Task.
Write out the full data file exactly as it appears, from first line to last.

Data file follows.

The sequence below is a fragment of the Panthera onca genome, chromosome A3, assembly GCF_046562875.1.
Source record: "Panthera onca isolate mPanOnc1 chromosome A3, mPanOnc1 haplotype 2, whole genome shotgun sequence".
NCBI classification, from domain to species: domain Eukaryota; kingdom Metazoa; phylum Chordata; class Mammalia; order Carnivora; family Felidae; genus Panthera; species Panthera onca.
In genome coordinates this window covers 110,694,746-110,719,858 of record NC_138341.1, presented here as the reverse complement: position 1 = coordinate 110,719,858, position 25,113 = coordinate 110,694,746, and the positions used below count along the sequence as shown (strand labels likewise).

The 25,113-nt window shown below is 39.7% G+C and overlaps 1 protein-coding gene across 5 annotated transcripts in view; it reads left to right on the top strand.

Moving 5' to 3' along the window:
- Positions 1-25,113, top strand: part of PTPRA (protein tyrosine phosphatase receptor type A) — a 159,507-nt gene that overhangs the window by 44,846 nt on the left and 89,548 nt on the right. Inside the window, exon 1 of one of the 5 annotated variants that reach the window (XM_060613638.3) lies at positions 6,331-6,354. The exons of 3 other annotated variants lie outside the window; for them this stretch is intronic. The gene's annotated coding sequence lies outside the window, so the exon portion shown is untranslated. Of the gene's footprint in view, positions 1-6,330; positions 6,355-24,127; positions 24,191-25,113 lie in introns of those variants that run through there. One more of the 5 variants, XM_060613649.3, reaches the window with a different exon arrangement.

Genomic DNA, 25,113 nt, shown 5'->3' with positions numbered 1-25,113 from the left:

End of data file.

The sequence below is a fragment of the Panthera onca genome, chromosome A3, assembly GCF_046562875.1.
Source record: "Panthera onca isolate mPanOnc1 chromosome A3, mPanOnc1 haplotype 2, whole genome shotgun sequence".
NCBI classification, from domain to species: domain Eukaryota; kingdom Metazoa; phylum Chordata; class Mammalia; order Carnivora; family Felidae; genus Panthera; species Panthera onca.
In genome coordinates this window covers 110,694,746-110,719,858 of record NC_138341.1, presented here as the reverse complement: position 1 = coordinate 110,719,858, position 25,113 = coordinate 110,694,746, and the positions used below count along the sequence as shown (strand labels likewise).

The 25,113-nt window shown below is 39.7% G+C and overlaps 1 protein-coding gene across 5 annotated transcripts in view; it reads left to right on the top strand.

Moving 5' to 3' along the window:
- Positions 1-25,113, top strand: part of PTPRA (protein tyrosine phosphatase receptor type A) — a 159,507-nt gene that overhangs the window by 44,846 nt on the left and 89,548 nt on the right. Inside the window, exon 1 of one of the 5 annotated variants that reach the window (XM_060613638.3) lies at positions 6,331-6,354. The exons of 3 other annotated variants lie outside the window; for them this stretch is intronic. The gene's annotated coding sequence lies outside the window, so the exon portion shown is untranslated. Of the gene's footprint in view, positions 1-6,330; positions 6,355-24,127; positions 24,191-25,113 lie in introns of those variants that run through there. One more of the 5 variants, XM_060613649.3, reaches the window with a different exon arrangement.

Genomic DNA, 25,113 nt, shown 5'->3' with positions numbered 1-25,113 from the left: